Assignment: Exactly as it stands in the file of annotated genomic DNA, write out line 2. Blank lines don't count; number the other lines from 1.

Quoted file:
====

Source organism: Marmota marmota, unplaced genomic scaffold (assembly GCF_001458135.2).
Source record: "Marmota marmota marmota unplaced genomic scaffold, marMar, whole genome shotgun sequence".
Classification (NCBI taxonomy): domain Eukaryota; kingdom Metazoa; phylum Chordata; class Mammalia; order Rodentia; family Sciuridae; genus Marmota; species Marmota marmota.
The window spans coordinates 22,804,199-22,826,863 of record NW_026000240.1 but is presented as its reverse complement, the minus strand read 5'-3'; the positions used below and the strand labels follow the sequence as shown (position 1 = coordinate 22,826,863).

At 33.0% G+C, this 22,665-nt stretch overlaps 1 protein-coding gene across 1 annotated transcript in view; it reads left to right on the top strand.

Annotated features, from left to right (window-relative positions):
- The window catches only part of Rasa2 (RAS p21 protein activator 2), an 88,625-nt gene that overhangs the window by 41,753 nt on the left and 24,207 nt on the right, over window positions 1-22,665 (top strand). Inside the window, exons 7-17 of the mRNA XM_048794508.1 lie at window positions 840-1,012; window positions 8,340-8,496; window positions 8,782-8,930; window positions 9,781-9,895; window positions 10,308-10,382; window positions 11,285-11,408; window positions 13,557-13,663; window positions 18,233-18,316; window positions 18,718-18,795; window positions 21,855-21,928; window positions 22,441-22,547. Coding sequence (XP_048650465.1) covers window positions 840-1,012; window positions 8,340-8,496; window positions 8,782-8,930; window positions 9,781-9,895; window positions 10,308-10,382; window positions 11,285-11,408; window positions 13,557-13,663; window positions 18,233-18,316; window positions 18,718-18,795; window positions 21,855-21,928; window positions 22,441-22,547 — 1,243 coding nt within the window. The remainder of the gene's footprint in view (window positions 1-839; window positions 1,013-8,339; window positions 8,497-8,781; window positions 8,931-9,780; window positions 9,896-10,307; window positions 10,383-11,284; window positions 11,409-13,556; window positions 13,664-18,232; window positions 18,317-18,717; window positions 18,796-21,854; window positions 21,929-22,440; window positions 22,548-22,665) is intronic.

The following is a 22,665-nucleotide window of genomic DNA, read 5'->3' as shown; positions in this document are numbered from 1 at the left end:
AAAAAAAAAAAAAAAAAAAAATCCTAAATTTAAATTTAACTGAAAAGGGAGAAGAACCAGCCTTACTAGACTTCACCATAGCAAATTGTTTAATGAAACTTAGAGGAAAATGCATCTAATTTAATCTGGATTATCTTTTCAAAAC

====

Source record: "Marmota marmota marmota unplaced genomic scaffold, marMar, whole genome shotgun sequence".